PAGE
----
There Will be Blood was narratively slack at points.
Infinite Jest confused complexity with value.
The DeLorean had a top speed of a well-built go-cart.
Point being, even unambiguously excellent things—society’s creative pinnacles, its masterworks—are riddled with flaws. Nothing’s perfect. Few things are particularly close.
Which brings us to the Miami Heat. Despite two titles in as many seasons, the league’s best offense and LeBron James, Miami has significant weaknesses—soft spots ripe for exploitation, chinks in their impressive armor.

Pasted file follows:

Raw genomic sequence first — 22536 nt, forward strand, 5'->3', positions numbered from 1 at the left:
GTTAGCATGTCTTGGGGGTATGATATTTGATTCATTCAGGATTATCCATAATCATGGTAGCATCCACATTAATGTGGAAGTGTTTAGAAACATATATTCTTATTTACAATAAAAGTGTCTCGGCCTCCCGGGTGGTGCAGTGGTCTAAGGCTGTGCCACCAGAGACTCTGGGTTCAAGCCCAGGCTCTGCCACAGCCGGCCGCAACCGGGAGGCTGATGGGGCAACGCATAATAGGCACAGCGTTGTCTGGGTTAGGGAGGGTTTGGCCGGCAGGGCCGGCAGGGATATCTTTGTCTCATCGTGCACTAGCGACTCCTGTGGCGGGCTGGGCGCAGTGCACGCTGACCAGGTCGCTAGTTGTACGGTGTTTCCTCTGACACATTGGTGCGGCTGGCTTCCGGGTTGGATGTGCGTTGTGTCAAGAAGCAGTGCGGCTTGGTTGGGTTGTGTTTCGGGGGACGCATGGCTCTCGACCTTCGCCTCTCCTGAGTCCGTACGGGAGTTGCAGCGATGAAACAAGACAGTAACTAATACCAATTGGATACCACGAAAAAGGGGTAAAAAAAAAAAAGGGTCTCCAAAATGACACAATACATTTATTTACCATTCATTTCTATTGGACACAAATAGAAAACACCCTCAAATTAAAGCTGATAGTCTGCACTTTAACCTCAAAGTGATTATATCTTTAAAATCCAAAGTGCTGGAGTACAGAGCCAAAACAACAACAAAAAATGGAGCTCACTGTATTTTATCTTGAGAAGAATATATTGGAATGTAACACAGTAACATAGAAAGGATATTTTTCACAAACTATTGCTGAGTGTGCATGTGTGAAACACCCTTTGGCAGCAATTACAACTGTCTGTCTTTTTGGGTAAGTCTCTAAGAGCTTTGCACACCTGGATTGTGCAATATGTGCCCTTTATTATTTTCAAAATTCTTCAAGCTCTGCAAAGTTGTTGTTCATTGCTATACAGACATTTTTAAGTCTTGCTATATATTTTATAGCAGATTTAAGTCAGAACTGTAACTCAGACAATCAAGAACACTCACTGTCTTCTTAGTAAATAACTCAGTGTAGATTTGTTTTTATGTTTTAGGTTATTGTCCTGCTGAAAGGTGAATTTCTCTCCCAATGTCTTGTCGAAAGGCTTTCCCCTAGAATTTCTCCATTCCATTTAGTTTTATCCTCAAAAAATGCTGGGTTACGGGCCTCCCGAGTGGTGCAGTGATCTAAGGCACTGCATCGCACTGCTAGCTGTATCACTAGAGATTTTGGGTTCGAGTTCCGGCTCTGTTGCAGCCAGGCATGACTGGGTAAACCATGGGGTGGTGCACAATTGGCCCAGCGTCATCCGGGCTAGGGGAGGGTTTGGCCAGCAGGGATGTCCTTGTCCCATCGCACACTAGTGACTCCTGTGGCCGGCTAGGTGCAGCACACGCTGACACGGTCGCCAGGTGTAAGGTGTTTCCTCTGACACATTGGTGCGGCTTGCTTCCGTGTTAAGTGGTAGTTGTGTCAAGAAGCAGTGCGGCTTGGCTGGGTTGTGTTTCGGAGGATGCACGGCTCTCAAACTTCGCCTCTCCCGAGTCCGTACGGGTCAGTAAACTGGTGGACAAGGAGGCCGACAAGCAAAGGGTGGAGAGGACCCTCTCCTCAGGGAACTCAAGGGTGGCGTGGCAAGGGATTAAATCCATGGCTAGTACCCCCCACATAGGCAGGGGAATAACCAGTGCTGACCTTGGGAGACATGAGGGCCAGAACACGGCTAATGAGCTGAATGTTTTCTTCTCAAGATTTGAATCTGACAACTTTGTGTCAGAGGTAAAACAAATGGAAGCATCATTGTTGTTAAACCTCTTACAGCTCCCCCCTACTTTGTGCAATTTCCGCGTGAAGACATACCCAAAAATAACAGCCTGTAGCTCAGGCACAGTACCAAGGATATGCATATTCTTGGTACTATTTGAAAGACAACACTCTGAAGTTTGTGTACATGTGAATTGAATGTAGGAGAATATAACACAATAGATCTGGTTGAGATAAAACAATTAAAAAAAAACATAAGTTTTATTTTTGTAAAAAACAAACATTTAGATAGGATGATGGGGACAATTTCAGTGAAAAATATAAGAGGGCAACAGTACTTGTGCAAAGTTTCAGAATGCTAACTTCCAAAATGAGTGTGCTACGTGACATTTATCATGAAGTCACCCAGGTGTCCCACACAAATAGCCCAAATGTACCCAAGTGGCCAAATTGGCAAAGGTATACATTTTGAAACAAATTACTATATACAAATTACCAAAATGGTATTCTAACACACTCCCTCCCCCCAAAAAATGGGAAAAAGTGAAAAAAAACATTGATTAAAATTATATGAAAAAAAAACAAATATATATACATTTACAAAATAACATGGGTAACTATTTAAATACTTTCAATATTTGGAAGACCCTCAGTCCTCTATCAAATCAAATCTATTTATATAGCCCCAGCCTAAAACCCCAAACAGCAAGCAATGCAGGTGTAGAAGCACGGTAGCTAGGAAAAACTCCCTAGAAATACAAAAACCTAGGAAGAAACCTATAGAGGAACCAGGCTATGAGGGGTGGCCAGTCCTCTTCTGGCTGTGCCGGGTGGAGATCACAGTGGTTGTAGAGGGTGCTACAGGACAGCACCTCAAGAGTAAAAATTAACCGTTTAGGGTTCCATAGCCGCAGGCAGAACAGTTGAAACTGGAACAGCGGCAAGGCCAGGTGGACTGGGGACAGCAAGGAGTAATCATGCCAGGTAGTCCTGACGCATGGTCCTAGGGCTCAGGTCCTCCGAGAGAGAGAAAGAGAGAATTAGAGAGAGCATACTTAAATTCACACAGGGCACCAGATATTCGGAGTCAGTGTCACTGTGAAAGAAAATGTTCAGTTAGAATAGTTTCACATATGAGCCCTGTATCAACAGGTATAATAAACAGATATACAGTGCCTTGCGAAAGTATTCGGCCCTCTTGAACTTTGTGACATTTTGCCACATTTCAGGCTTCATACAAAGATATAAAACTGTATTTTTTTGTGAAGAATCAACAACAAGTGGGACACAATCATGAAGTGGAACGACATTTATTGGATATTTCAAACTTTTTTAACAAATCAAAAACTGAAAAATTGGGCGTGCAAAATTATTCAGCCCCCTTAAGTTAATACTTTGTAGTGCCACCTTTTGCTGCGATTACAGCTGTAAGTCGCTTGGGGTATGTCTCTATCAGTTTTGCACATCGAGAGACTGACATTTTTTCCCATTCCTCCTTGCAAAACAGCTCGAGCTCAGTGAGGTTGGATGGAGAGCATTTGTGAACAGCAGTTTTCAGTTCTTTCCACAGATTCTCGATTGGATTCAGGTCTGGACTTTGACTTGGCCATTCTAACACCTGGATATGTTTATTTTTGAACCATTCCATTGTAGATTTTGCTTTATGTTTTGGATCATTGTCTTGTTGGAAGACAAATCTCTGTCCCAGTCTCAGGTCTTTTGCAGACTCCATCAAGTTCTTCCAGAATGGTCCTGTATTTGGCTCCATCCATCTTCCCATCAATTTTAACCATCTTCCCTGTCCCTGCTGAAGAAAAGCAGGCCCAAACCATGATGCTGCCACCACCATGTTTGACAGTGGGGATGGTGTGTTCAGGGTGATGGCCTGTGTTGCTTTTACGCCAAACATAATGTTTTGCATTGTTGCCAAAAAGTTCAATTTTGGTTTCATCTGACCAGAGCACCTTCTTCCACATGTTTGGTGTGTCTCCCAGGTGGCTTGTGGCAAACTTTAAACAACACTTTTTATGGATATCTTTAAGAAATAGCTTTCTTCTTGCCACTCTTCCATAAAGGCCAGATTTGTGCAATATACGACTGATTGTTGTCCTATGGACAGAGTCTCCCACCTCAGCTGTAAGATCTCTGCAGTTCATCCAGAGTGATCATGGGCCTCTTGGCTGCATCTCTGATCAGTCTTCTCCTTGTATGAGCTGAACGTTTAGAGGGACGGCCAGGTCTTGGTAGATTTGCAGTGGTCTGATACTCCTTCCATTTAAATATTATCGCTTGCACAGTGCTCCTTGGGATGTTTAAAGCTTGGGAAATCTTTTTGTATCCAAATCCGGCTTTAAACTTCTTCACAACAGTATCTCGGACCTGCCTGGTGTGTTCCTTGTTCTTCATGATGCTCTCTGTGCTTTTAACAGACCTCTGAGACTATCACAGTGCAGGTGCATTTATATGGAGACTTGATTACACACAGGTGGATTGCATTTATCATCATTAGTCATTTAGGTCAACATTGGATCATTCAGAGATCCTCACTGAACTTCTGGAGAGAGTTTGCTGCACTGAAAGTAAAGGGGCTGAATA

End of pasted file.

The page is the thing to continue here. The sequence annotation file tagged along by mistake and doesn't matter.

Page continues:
And with the start of the NBA playoffs just a month away, and the champs floundering a bit in the home stretch—before winning consecutive games against the Houston Rockets and Cleveland Cavaliers, the Heat had lost five of six—these blemishes are becoming more conspicuous.
As in: The team is old and tired. Its defense has slipped. A once-great supporting cast isn’t what it once was. There are problems on the boards and in three-point defense. There’s an occasional malaise that sets in that feels deeper than the usual doldrums even the finest teams fall into periodically.
Many of these vulnerabilities are intertwined—it's difficult to tell where one ends and the next begins—but if Miami's quest for a three-peat falls short, one, or several, of these liabilities is likely the culprit.